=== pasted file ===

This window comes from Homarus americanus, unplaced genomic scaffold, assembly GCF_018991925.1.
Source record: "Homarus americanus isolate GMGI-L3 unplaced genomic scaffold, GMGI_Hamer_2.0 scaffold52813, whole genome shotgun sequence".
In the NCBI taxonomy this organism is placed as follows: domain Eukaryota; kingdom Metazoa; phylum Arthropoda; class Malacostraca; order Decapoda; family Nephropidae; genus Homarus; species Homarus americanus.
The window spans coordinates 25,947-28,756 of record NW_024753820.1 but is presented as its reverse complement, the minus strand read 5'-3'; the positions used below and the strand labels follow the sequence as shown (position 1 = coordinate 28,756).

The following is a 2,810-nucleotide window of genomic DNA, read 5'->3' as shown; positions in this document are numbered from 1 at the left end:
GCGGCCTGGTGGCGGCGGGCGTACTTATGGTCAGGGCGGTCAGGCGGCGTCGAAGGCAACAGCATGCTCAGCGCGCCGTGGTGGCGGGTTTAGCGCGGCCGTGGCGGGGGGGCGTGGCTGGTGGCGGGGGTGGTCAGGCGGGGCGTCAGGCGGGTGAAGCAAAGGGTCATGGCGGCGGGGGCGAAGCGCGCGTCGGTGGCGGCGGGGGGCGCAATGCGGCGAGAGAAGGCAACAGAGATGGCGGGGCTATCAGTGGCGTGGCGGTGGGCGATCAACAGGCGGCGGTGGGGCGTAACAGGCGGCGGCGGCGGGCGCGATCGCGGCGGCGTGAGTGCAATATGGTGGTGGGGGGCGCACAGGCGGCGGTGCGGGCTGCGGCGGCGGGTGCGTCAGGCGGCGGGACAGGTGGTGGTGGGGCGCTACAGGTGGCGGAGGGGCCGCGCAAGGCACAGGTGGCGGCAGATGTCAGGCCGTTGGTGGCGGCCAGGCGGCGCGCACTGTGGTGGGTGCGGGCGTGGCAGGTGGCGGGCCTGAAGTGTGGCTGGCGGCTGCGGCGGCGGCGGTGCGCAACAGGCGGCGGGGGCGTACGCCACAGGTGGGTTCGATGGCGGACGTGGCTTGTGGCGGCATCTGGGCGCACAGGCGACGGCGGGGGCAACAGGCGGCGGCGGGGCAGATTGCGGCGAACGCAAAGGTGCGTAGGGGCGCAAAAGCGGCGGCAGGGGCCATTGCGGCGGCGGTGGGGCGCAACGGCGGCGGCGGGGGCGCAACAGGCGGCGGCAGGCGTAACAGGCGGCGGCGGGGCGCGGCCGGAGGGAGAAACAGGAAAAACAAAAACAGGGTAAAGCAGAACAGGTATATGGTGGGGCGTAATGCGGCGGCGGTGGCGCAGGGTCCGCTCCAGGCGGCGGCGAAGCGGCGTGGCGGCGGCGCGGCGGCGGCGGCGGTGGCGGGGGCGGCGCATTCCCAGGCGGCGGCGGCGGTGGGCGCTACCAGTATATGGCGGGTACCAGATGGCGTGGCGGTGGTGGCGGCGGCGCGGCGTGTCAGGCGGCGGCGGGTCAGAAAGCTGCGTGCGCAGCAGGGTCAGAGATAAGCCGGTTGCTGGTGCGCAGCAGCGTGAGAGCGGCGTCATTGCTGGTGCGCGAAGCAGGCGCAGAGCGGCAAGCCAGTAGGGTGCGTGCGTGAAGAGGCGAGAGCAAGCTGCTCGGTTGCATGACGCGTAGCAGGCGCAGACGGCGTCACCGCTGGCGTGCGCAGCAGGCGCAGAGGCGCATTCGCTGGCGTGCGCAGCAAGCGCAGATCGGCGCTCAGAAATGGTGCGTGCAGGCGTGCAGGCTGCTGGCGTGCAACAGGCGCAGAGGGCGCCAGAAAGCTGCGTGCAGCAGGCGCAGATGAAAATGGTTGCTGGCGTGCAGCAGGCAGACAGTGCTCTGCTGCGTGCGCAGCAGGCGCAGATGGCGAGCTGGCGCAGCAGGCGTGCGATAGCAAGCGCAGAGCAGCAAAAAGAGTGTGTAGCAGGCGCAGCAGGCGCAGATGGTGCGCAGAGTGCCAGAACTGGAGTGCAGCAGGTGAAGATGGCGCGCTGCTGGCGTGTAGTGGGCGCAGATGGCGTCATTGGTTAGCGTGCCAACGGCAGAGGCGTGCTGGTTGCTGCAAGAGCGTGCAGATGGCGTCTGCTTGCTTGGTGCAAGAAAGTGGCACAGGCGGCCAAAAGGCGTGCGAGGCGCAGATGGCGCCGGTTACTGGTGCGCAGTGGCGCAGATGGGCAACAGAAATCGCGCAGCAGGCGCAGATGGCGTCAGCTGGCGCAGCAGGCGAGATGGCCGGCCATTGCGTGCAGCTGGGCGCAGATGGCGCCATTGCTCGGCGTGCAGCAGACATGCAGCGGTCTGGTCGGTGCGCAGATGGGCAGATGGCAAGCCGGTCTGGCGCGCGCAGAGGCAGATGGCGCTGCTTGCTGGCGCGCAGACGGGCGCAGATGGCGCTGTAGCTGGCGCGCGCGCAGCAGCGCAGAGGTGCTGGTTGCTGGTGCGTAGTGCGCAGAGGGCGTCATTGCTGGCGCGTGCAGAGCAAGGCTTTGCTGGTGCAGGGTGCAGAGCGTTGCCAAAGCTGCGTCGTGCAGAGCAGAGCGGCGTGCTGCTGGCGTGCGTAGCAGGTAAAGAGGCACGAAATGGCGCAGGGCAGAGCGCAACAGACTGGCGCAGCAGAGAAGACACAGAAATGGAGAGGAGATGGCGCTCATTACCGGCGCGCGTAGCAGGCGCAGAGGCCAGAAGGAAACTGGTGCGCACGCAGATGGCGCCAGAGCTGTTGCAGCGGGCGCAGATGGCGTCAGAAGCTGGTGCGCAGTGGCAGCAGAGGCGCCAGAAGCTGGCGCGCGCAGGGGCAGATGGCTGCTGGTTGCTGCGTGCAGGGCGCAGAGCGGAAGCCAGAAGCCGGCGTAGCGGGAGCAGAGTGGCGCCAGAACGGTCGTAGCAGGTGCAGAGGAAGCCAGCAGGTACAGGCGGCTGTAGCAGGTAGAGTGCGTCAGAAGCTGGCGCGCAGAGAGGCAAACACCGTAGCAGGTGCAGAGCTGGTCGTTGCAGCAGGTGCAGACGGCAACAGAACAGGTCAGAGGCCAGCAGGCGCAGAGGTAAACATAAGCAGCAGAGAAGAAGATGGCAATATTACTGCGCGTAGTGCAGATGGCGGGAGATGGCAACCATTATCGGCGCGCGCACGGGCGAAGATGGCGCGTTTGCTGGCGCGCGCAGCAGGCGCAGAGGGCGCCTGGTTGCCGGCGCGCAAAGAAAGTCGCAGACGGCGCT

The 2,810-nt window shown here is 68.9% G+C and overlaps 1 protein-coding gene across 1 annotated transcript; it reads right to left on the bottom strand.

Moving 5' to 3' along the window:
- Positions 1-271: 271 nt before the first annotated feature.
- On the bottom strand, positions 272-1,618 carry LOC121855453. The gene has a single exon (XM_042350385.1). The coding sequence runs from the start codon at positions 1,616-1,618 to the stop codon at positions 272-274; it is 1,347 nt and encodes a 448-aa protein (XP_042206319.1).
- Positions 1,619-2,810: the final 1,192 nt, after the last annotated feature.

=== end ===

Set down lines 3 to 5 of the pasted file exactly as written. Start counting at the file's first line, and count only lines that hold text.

In the NCBI taxonomy this organism is placed as follows: domain Eukaryota; kingdom Metazoa; phylum Arthropoda; class Malacostraca; order Decapoda; family Nephropidae; genus Homarus; species Homarus americanus.
The window spans coordinates 25,947-28,756 of record NW_024753820.1 but is presented as its reverse complement, the minus strand read 5'-3'; the positions used below and the strand labels follow the sequence as shown (position 1 = coordinate 28,756).

The following is a 2,810-nucleotide window of genomic DNA, read 5'->3' as shown; positions in this document are numbered from 1 at the left end: